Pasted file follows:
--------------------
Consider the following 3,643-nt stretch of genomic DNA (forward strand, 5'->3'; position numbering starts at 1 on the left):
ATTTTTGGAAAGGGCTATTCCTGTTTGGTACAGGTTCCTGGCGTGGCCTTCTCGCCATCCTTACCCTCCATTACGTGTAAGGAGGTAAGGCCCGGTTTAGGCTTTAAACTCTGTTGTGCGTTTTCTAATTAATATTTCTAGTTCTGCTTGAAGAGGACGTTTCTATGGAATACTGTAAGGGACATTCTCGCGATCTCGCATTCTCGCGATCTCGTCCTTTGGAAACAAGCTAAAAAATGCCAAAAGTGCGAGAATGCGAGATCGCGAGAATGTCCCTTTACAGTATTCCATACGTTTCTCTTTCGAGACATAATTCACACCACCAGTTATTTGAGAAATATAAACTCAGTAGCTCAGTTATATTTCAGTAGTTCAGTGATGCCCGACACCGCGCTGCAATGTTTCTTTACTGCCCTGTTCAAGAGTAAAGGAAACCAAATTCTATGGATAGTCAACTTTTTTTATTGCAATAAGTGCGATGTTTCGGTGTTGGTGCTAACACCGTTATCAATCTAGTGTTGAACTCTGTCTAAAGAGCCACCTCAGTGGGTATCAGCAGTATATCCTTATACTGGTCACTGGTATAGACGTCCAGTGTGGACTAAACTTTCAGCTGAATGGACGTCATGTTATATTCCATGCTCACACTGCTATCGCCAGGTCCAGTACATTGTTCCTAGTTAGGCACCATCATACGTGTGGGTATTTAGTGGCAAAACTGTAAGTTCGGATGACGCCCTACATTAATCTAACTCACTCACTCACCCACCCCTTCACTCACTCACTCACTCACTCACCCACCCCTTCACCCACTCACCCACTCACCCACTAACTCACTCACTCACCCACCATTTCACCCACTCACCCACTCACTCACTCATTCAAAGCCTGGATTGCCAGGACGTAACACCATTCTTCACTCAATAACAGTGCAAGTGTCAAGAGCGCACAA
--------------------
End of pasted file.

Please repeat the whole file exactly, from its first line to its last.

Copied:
Consider the following 3,643-nt stretch of genomic DNA (forward strand, 5'->3'; position numbering starts at 1 on the left):
ATTTTTGGAAAGGGCTATTCCTGTTTGGTACAGGTTCCTGGCGTGGCCTTCTCGCCATCCTTACCCTCCATTACGTGTAAGGAGGTAAGGCCCGGTTTAGGCTTTAAACTCTGTTGTGCGTTTTCTAATTAATATTTCTAGTTCTGCTTGAAGAGGACGTTTCTATGGAATACTGTAAGGGACATTCTCGCGATCTCGCATTCTCGCGATCTCGTCCTTTGGAAACAAGCTAAAAAATGCCAAAAGTGCGAGAATGCGAGATCGCGAGAATGTCCCTTTACAGTATTCCATACGTTTCTCTTTCGAGACATAATTCACACCACCAGTTATTTGAGAAATATAAACTCAGTAGCTCAGTTATATTTCAGTAGTTCAGTGATGCCCGACACCGCGCTGCAATGTTTCTTTACTGCCCTGTTCAAGAGTAAAGGAAACCAAATTCTATGGATAGTCAACTTTTTTTATTGCAATAAGTGCGATGTTTCGGTGTTGGTGCTAACACCGTTATCAATCTAGTGTTGAACTCTGTCTAAAGAGCCACCTCAGTGGGTATCAGCAGTATATCCTTATACTGGTCACTGGTATAGACGTCCAGTGTGGACTAAACTTTCAGCTGAATGGACGTCATGTTATATTCCATGCTCACACTGCTATCGCCAGGTCCAGTACATTGTTCCTAGTTAGGCACCATCATACGTGTGGGTATTTAGTGGCAAAACTGTAAGTTCGGATGACGCCCTACATTAATCTAACTCACTCACTCACCCACCCCTTCACTCACTCACTCACTCACTCACCCACCCCTTCACCCACTCACCCACTCACCCACTAACTCACTCACTCACCCACCATTTCACCCACTCACCCACTCACTCACTCATTCAAAGCCTGGATTGCCAGGACGTAACACCATTCTTCACTCAATAACAGTGCAAGTGTCAAGAGCGCACAA